Post-PD reconstruction techniques with external Wirsung stenting: A) end-to-side duodenojejunostomy with pyloric preservation; B) end-to-side gastrojejunostomy and end-to-side jejunojejunostomy in Y in the antrectomy.

(0.2MB).

Classic Child’s reconstruction (with a jejunal loop) was performed in 65 cases, and the two-loop technique was used in 15 cases. The hepaticojejunal anastomosis was created 10−15 cm from the pancreatic with 4/5-0 polyglyconate interrupted stitches. The duodenojejunal or gastrojejunal anastomosis was performed about 55−60 cm from the biliojejunal, in an end-to-side position and in two planes (internal with continuous 4/0 polyglyconate suture, and external with continuous polypropylene 4/0 suture). Reconstruction with two loops was the same as the previous one in terms of the pancreatic and biliary anastomosis, differing from the previous one in that, after antrectomy, an end-to-side gastrojejunal anastomosis was created and, 70 cm from this and the bilio-jejunal anastomoses, another end-to-side jejunojejunal anastomosis was performed, which was Y-shaped to avoid the reflux of pancreaticojejunal secretions towards the stomach (Fig. 1B).

The abdominal cavity was drained with two Penrose drains (one above and one below the pancreatic anastomosis), which were externalized on the right and left flanks, respectively.

Postoperative management and follow-up

The patients remained in the resuscitation unit for 24−48 h after surgery. Antibiotic prophylaxis was administered with 2 g of intravenous cefazolin. In patients with biliary stents, jaundice or cholangitis, iv treatment with piperacillin + tazobactam 4/0.5 was administered every six hours for five days.

The intra-abdominal drains were removed after days 5–6, always in the absence of fistula, hemorrhage or infection and with amylase levels <400 IU.

Pancreatic fistulae were classified according to the ISGPF update:21 grade A or biochemical fistulas (BF); grade B (require change in treatment or percutaneous drainage of collections); and grade C (patients present clinical instability; condition leads to organ failure and/or mortality, requiring drainage of collections or reoperations). Biliary fistulae were defined according to the Burkhart et al. criteria.22 Post-PD bleeding was classified according to the ISGPS23 definition and post-PD delayed gastric emptying (DGE) according to the Wente et al. criteria.24 Complications were registered according to the Clavien et al.25 classification. Reviews were carried out every month and then every three months.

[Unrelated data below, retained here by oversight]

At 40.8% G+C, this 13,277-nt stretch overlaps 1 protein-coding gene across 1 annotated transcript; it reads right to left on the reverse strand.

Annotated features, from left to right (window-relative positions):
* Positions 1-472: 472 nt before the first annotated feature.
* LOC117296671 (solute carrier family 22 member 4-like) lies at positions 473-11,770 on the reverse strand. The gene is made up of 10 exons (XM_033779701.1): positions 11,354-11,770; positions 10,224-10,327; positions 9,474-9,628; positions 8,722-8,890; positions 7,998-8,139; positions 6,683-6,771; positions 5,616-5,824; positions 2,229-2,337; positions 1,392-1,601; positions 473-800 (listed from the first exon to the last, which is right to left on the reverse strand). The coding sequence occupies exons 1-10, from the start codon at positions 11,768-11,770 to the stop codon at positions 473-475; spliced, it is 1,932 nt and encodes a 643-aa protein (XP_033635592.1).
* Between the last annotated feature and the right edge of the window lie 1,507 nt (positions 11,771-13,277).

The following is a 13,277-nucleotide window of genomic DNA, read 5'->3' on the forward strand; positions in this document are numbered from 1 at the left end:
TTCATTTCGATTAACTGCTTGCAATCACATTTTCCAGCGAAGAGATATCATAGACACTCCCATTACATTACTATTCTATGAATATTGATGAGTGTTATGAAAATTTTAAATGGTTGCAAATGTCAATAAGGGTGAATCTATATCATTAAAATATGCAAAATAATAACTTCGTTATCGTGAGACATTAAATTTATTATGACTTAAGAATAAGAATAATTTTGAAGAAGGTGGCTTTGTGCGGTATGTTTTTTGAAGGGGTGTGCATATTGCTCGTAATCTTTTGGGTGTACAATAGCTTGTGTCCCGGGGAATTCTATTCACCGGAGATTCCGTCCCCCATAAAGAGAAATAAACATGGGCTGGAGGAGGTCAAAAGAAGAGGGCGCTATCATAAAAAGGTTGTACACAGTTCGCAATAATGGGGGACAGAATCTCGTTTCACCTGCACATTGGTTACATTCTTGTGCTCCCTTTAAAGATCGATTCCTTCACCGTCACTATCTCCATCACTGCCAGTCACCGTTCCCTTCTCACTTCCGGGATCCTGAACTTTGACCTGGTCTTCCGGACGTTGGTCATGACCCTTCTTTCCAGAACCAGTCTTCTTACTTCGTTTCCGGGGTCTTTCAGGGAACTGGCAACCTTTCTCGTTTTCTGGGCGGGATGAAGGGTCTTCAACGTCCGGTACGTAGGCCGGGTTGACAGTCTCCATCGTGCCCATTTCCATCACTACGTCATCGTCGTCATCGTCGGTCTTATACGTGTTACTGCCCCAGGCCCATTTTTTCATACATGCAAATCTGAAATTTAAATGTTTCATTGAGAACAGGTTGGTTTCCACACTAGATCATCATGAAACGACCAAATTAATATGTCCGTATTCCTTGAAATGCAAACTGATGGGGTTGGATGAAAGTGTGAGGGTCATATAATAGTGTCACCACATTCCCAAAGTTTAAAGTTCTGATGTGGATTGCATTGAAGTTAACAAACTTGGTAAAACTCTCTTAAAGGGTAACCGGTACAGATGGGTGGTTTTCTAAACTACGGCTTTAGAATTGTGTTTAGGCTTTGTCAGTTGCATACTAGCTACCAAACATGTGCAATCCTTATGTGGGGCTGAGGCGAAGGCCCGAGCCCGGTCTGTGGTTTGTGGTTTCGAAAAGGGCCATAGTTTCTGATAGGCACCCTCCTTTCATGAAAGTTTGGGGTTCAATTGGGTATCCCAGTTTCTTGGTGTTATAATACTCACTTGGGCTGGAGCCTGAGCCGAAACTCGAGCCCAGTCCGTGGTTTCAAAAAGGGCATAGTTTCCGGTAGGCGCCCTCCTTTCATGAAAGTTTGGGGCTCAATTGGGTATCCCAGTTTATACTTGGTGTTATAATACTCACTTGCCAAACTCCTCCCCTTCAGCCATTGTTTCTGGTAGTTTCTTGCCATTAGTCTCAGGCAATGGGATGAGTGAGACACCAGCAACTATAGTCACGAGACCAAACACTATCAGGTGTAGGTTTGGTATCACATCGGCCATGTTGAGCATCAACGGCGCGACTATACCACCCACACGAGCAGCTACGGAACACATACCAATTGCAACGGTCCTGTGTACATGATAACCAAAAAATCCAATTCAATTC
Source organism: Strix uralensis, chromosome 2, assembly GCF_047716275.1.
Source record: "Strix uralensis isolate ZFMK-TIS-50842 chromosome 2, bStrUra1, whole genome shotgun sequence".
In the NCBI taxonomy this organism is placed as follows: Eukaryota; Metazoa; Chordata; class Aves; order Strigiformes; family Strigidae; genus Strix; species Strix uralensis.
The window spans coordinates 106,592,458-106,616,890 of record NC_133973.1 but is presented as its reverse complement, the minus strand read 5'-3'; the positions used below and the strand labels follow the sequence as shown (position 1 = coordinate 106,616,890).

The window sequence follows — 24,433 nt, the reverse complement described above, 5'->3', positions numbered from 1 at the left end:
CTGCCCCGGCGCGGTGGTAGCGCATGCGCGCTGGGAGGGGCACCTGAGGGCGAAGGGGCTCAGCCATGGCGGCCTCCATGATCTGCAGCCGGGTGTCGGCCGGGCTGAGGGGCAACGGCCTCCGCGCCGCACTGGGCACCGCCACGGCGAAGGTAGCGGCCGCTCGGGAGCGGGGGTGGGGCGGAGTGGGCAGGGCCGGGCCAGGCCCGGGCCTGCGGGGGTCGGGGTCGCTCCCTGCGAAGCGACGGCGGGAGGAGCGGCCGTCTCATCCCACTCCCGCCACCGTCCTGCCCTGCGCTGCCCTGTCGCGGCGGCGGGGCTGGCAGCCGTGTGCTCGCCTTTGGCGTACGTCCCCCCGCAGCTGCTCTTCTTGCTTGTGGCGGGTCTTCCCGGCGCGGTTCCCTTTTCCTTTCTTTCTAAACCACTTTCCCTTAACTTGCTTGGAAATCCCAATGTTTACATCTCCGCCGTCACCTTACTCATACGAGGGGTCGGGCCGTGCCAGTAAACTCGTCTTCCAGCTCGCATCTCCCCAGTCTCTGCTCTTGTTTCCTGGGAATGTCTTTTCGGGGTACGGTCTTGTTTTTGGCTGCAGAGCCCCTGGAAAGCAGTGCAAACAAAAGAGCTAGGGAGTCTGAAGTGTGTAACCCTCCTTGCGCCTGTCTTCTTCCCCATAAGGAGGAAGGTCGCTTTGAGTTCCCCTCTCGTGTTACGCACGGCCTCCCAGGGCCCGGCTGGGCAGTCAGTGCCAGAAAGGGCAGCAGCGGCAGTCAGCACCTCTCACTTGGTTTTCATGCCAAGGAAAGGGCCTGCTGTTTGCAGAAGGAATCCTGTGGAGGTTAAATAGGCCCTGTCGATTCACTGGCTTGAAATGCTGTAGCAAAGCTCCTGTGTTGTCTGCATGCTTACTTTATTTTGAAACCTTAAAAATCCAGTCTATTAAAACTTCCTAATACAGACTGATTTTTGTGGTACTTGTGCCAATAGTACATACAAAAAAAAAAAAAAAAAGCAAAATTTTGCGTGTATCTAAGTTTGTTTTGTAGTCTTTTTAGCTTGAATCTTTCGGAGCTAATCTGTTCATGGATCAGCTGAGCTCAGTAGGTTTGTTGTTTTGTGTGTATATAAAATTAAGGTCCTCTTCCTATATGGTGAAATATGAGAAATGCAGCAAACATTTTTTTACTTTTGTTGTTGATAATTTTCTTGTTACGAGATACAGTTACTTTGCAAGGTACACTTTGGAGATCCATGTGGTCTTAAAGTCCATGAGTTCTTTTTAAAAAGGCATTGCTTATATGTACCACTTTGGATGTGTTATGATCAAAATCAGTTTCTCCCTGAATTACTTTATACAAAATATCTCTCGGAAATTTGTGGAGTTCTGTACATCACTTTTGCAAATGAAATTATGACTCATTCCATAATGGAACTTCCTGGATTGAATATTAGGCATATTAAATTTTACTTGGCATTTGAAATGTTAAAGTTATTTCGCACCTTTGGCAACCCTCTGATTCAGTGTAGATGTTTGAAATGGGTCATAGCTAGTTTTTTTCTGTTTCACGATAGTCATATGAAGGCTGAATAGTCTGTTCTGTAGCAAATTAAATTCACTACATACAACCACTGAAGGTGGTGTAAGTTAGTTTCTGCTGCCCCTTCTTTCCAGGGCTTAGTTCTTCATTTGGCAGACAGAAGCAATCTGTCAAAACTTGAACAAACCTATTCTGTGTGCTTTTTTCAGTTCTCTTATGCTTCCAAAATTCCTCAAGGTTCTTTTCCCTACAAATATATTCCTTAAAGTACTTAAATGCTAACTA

Statistical analysis

The qualitative variables were expressed by absolute numbers and relative frequencies as a percentage. The quantitative variables with normal distribution were expressed by means and standard deviation; when the distribution was not normal, the median and percentiles 0 and 100 were used. Previously, the normality of the quantitative variables was studied using the Kolmogorov–Smirnov test. The relationship between quantitative variables was analyzed with Student’s t test in the case of normal distribution and, in the event of non-compliance with normality, the Mann–Whitney test was used. Patient survival was calculated according to the Kaplan–Meier actuarial method. A P value <.05 was considered statistically significant.

Results

Mean age was 68.3 ± 9 years, and 97.5% were ASA II–III. As for the symptoms, the presence of jaundice was observed in 56 (70%) patients, abdominal pain in 43 (53.8%), weight loss in 42 (52.5%), cholangitis in 15 (18.8%) and pancreatitis in seven (8.8%). The diagnostic tests and their findings, as well as preoperative lab work-up values, are shown in Table 1. Before surgery, a metal stent was placed in 12 (15%) patients, a plastic stent in 11 (13.8%) and an internal–external catheter in seven (8.8%). The global resectability rate among patients with surgical indication was 78%, and resection was ruled out for the reasons indicated in the flow chart (Fig. 2). Regarding the perioperative variables, nine (11.3%) patients were transfused with a median of 800 mL, finding a pancreas with a soft consistency in 41 (51.2%) and a hard consistency in 39 (48.8%). Pancreaticojejunostomy and abdominal drainage with 2 Penrose drains were performed in all patients, pyloric preservation in 35 (43.8%), treatment with parenteral nutrition in 78 (97.5%) and with octreotide in 14 (17.5%) patients with PF, basically grades B or C, in whom no improvement was observed. Octreotide prophylaxis was not used in any case. The most frequent tumor was adenocarcinoma (68.8%), followed by cholangiocarcinoma (7.5%), neuroendocrine tumor (6.3%), and intraductal papillary mucinous neoplasm (6.3%). With a median of 15 isolated lymph nodes in the resected specimens, metastases were detected in 47 (58.8%) patients. The degree of pancreatic, lymph node, neural and vascular invasion is shown in Table 2 with the rate of portal resection. R0 resection was achieved in 56 (70%) patients.

Table 1.

Characteristics and preoperative data.

Age (yrs)  68.3 ± 9 
Sex (M/F)  42 (52.5%)/38 (47.5%) 
ASA   
1 (1.3%) 
II  33 (41.3%) 
III  45 (56.3%) 
IV  1 (1.3%) 
BMI (kg/m2)  26.9 ± 5 
Personal history   
Cardiovascular  46 (57.5%) 
HTN  36 (45%) 
Smoking  19 (23.8%)